CAM: So, I booted him offline. His mom called my friend’s mom who then called my mom, and that’s when I realized oh god, this is more serious that I’ve realized. I kind of just thought like, it’s a bit pathetic. I mean, I didn’t realize it was serious. I didn’t of anything other than the kid not being able to play Xbox for three minutes or whatever. But obviously there’s wider facts to be considered like they’re paying for that and that sort of thing. But I had a whole speech from my mom about why I shouldn’t do it, but my mother didn’t really understand it. She kind of just said like, don’t do it, whatever it is you’re doing, sort of thing, ‘cause my mom doesn’t really deal with computers or anything similar.
JACK: Okay. So, did you take warning here or did you keep doing it?
CAM: Yeah, no, I didn’t take warning from it. Just because my mom was kind of like – she kind of took it as though I were just beating him on the video game.
JACK: [MUSIC] So, Cam kept at it, refining his methods and strategies to boot people offline in a more effective way. But think about where someone like him might hang out online at this point; hacker forums, chat rooms, gaming forums, or other places that might talk about hacking. I mean, the kid is inquisitive and he wants to know more about how all this stuff works. He’s thirsty to learn more. He starts meeting other hackers online and makes some friends with them. Then in one of these chat rooms, a hacker friend gave Cam a stressor.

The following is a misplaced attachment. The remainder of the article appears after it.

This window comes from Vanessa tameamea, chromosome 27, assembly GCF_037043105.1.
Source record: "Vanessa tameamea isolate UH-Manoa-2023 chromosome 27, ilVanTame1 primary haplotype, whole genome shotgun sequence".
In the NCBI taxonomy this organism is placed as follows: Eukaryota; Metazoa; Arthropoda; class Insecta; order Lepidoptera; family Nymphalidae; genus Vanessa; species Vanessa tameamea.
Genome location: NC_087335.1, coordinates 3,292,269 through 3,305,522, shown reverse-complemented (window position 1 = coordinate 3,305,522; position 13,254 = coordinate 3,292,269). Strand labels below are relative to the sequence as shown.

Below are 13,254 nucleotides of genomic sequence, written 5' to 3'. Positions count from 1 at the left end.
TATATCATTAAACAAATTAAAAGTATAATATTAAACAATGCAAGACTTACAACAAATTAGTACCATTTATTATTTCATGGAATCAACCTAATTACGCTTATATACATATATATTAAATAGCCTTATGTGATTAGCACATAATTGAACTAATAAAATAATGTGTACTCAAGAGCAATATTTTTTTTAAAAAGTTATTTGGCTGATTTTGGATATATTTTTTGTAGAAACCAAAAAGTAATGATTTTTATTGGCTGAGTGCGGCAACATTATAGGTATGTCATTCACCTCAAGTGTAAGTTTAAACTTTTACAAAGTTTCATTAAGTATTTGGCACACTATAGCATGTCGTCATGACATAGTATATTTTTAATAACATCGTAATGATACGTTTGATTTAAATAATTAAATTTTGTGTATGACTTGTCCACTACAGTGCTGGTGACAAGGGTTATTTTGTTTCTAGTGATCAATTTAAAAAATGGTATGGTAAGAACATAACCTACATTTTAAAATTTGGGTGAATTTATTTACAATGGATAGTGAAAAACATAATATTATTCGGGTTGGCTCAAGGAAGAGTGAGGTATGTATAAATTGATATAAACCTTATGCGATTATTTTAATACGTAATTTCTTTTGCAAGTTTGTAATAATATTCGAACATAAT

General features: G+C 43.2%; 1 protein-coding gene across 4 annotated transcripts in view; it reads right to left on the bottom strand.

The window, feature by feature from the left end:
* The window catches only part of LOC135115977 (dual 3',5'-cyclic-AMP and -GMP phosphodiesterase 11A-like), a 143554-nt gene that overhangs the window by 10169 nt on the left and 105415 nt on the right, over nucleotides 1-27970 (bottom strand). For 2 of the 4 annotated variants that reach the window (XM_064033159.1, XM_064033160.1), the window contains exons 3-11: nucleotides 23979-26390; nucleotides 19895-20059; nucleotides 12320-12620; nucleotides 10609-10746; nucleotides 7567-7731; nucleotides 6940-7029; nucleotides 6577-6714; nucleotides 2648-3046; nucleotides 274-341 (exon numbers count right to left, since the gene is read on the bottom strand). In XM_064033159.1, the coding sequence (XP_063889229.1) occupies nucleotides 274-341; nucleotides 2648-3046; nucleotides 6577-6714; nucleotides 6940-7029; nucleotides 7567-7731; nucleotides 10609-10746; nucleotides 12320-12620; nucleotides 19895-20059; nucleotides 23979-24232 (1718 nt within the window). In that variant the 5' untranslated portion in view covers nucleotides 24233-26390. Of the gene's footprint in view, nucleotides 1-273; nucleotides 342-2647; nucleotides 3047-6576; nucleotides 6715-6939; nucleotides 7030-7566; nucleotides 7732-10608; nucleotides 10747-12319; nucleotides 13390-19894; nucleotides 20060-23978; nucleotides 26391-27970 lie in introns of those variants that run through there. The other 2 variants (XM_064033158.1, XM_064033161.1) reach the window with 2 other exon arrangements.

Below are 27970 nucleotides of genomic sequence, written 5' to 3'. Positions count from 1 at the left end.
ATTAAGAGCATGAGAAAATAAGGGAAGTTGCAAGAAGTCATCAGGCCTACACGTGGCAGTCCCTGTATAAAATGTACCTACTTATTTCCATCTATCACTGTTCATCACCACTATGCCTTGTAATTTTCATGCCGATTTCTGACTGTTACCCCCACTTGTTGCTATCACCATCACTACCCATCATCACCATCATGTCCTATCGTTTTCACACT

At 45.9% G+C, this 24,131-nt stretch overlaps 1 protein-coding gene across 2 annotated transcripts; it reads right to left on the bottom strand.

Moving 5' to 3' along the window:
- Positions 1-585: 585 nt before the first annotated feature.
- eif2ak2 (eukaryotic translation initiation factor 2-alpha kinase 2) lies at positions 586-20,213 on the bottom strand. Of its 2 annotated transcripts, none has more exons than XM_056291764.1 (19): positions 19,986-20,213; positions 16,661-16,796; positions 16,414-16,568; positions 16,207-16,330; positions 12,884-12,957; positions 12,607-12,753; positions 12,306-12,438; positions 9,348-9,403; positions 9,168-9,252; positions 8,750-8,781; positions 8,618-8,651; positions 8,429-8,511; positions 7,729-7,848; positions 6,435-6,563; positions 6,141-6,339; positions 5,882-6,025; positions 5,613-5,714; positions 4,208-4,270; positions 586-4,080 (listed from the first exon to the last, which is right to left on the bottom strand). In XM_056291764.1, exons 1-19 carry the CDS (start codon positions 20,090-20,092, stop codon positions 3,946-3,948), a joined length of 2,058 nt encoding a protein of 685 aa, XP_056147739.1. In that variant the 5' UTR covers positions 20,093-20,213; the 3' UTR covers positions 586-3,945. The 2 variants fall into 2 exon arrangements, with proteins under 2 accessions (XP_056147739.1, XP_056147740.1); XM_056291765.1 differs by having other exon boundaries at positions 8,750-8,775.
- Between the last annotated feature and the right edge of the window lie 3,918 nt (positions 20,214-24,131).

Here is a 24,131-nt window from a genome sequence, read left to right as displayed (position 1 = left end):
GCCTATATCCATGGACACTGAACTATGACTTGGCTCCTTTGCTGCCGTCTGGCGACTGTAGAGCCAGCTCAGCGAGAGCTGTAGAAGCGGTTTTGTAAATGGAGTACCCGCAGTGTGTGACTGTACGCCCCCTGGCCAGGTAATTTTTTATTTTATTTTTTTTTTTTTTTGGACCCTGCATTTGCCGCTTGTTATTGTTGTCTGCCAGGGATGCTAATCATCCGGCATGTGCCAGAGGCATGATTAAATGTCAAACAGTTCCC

CAM: I was given a free stressor by someone that I knew. They took part in the Operation Fun Kill. They gave it to me. They were just like yeah, have fun with it. ‘Cause I bet you he said I could never afford it.
JACK: Okay, so what’s a stressor? Up until this point, Cam has been doing all these DoS attacks using LOIC, right? Well like he was saying, this is illegal so not everyone wants to run a denial-of-service attack from their own house. Yeah, sure, he could run it through a VPN or something but hey, Cam doesn’t want to bog down his own network, right? If he were to attack some other people, he might lag himself which is not what he wants to do. So, sending a huge amount of packets to someone else online just to make them lag isn’t exactly the best idea. This is where a stressor solves that problem.
[MUSIC] A stressor is simple DoS as a service, so someone sets up a botnet or a bunch of servers capable of sending gigs and gigs of data to an IP address. It generates even more traffic than the Low Orbit Ion Cannon that Cam was using. You pay someone to use this service; you just go there, put in an IP address, hit go, and whoever’s IP that belongs to is now facing tons and tons of incoming traffic which will probably knock them offline. People call these things stressors to try to market it as some stress testing tool to test if your site can handle a denial-of-service attack but really, these things are just weapons and they’re used to attack victims. This guy lets Cam use his stressor for free.
CAM: He basically started sharing stuff on Twitter. As I mentioned, he was involved in Operation Fun Kill which is part of like, Anonymous Operation. It has to do with Sea World and these zoos.